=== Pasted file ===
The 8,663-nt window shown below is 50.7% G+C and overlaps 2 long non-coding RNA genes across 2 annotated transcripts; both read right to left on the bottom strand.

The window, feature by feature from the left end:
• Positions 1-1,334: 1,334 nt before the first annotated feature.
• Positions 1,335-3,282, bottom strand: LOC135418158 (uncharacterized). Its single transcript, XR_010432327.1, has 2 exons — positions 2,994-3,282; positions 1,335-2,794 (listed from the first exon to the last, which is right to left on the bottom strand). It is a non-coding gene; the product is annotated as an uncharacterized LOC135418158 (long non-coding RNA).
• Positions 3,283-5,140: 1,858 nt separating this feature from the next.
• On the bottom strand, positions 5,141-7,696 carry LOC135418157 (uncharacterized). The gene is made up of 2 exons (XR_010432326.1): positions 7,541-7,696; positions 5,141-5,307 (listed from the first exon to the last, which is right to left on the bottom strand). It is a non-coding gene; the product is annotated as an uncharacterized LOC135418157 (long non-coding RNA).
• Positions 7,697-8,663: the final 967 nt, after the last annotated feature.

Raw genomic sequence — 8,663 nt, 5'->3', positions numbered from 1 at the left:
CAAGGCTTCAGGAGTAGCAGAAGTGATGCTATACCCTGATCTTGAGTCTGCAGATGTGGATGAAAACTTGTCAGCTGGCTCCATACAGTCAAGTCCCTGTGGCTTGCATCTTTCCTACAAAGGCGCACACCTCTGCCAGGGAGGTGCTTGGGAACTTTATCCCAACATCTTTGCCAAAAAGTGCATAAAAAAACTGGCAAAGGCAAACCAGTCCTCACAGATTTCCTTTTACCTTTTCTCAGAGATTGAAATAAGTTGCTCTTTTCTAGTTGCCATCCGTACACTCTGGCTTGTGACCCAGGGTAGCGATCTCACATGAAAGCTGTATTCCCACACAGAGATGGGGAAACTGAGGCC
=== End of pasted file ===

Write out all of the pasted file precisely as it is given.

The 8,663-nt window shown below is 50.7% G+C and overlaps 2 long non-coding RNA genes across 2 annotated transcripts; both read right to left on the bottom strand.

The window, feature by feature from the left end:
• Positions 1-1,334: 1,334 nt before the first annotated feature.
• Positions 1,335-3,282, bottom strand: LOC135418158 (uncharacterized). Its single transcript, XR_010432327.1, has 2 exons — positions 2,994-3,282; positions 1,335-2,794 (listed from the first exon to the last, which is right to left on the bottom strand). It is a non-coding gene; the product is annotated as an uncharacterized LOC135418158 (long non-coding RNA).
• Positions 3,283-5,140: 1,858 nt separating this feature from the next.
• On the bottom strand, positions 5,141-7,696 carry LOC135418157 (uncharacterized). The gene is made up of 2 exons (XR_010432326.1): positions 7,541-7,696; positions 5,141-5,307 (listed from the first exon to the last, which is right to left on the bottom strand). It is a non-coding gene; the product is annotated as an uncharacterized LOC135418157 (long non-coding RNA).
• Positions 7,697-8,663: the final 967 nt, after the last annotated feature.

Raw genomic sequence — 8,663 nt, 5'->3', positions numbered from 1 at the left:
CAAGGCTTCAGGAGTAGCAGAAGTGATGCTATACCCTGATCTTGAGTCTGCAGATGTGGATGAAAACTTGTCAGCTGGCTCCATACAGTCAAGTCCCTGTGGCTTGCATCTTTCCTACAAAGGCGCACACCTCTGCCAGGGAGGTGCTTGGGAACTTTATCCCAACATCTTTGCCAAAAAGTGCATAAAAAAACTGGCAAAGGCAAACCAGTCCTCACAGATTTCCTTTTACCTTTTCTCAGAGATTGAAATAAGTTGCTCTTTTCTAGTTGCCATCCGTACACTCTGGCTTGTGACCCAGGGTAGCGATCTCACATGAAAGCTGTATTCCCACACAGAGATGGGGAAACTGAGGCC